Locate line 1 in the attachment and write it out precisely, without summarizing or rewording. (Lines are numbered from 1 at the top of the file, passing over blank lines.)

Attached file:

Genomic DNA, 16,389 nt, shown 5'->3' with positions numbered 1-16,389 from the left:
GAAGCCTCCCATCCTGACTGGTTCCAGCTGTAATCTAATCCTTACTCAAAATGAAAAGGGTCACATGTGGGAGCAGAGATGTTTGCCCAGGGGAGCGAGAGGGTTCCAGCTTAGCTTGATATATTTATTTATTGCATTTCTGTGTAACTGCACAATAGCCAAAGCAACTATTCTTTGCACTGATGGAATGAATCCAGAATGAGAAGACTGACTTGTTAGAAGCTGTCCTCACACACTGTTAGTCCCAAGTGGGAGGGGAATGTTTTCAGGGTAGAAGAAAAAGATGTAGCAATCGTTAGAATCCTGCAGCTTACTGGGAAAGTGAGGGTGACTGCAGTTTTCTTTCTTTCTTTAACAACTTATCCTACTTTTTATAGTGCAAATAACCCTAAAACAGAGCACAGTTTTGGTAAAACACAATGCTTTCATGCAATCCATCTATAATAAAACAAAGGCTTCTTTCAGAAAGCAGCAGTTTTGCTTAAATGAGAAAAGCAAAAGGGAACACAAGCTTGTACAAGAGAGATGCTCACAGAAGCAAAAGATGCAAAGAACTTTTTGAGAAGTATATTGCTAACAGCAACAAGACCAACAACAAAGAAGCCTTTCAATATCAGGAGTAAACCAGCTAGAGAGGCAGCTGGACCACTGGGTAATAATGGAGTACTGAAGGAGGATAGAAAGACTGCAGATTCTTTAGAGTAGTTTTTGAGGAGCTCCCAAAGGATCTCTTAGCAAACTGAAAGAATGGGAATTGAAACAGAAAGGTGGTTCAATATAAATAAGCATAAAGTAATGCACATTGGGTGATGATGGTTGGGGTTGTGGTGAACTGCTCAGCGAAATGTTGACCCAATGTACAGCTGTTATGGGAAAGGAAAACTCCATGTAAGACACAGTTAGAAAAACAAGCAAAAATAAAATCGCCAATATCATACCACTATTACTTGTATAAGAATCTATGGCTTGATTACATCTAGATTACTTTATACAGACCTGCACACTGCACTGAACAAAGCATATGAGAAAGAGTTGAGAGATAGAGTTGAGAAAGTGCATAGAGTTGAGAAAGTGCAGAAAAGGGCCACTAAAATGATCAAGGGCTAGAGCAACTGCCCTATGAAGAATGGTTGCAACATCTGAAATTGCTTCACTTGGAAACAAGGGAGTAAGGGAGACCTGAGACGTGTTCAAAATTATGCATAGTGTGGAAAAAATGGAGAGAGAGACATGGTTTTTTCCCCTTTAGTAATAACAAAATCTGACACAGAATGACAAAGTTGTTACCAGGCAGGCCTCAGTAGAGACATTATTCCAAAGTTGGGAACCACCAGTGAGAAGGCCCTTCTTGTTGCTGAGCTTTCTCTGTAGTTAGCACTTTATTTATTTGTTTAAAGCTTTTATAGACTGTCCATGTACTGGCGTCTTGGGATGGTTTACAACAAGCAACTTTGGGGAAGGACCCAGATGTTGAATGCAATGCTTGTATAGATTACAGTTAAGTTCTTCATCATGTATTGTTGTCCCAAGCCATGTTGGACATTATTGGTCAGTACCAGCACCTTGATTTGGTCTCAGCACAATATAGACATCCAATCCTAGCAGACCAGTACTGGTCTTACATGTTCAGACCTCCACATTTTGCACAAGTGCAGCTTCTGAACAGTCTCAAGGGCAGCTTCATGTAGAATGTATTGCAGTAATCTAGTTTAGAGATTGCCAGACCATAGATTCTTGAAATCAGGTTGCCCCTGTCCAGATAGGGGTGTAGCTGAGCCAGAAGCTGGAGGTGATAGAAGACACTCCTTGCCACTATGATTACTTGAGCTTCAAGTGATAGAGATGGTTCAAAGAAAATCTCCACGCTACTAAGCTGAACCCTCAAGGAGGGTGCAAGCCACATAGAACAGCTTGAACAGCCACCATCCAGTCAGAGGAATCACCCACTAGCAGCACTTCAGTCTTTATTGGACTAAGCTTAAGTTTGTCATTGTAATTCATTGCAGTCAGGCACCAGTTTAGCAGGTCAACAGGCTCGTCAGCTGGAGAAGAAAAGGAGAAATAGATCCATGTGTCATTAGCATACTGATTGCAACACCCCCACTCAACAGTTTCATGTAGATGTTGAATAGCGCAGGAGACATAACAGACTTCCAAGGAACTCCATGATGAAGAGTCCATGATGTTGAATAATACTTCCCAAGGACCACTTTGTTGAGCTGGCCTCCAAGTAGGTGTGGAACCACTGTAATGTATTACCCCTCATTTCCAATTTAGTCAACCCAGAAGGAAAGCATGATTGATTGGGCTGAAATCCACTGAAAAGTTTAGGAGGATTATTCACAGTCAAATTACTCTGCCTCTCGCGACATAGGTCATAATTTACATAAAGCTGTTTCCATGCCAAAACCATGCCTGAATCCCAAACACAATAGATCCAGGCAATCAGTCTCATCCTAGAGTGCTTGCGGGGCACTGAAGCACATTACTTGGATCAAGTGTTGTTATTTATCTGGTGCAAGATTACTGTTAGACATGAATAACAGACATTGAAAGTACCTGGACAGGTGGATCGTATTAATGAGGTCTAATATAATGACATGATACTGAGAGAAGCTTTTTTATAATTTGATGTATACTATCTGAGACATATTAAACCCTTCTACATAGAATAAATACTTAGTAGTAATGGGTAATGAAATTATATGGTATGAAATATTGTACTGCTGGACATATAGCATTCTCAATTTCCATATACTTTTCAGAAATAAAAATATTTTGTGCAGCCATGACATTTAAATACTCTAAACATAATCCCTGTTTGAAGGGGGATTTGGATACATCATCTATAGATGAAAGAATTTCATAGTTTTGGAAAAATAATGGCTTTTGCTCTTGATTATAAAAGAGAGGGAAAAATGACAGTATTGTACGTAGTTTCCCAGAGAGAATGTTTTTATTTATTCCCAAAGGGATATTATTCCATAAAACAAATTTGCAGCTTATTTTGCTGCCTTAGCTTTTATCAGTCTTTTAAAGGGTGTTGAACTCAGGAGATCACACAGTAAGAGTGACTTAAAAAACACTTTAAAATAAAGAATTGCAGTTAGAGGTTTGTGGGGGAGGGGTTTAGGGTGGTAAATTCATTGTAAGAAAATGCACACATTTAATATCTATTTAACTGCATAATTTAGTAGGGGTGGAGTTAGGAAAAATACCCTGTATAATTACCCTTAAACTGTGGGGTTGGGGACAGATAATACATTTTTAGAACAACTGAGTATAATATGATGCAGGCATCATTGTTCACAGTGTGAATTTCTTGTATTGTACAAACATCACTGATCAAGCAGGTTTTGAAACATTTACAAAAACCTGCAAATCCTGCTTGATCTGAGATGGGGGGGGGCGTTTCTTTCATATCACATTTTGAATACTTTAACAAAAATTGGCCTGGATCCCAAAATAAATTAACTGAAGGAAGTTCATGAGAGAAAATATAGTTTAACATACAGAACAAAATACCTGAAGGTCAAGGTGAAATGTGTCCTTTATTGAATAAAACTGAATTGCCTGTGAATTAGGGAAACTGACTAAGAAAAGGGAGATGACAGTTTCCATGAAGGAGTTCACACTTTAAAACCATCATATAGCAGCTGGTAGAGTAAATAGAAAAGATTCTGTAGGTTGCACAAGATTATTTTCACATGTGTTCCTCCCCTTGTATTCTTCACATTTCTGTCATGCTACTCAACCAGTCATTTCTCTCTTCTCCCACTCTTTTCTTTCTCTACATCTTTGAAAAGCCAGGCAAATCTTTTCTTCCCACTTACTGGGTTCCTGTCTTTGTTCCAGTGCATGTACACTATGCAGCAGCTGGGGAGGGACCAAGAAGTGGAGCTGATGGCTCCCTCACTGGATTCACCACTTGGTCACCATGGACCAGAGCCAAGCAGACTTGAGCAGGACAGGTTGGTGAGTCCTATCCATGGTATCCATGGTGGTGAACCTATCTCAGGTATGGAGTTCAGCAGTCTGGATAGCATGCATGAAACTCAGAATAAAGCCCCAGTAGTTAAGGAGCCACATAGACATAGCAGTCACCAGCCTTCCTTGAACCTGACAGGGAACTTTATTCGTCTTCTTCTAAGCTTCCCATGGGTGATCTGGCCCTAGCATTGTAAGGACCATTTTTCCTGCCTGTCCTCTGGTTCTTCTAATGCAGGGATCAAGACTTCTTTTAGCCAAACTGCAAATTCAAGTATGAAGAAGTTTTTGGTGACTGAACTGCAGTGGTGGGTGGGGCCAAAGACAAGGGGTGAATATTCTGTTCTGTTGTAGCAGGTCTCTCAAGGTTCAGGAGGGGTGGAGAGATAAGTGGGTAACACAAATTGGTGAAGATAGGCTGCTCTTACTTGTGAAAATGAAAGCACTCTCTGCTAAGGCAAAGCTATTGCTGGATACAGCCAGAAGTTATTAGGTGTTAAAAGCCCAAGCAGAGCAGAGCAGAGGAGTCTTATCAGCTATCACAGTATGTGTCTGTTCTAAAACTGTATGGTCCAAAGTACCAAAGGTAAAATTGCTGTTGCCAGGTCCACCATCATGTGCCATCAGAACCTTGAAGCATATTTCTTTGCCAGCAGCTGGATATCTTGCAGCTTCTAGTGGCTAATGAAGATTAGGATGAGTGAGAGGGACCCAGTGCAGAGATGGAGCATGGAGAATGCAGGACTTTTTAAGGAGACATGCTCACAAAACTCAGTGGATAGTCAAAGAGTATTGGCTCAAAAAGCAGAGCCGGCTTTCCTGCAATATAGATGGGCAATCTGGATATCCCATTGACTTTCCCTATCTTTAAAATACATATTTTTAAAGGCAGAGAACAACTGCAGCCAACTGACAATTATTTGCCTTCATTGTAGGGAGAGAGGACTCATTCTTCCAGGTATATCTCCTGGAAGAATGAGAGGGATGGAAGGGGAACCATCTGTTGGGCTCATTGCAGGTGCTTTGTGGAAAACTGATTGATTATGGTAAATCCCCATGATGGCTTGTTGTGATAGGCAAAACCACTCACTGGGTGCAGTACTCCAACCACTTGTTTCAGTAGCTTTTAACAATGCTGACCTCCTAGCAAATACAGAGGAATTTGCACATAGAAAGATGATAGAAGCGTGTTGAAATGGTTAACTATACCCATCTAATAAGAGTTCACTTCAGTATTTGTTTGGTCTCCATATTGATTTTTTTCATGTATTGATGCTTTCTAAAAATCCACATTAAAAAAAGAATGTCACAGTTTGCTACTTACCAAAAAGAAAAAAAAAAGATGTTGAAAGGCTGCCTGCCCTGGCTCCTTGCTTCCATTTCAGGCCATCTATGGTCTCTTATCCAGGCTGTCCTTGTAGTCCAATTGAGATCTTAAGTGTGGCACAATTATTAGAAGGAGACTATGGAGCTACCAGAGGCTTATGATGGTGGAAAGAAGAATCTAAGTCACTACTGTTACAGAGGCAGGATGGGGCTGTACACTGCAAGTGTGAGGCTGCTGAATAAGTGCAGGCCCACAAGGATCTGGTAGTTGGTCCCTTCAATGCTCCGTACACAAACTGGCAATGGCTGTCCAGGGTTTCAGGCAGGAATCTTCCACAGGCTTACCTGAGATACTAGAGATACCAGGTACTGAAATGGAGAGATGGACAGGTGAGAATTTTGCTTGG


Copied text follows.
Genomic DNA, 16,389 nt, shown 5'->3' with positions numbered 1-16,389 from the left: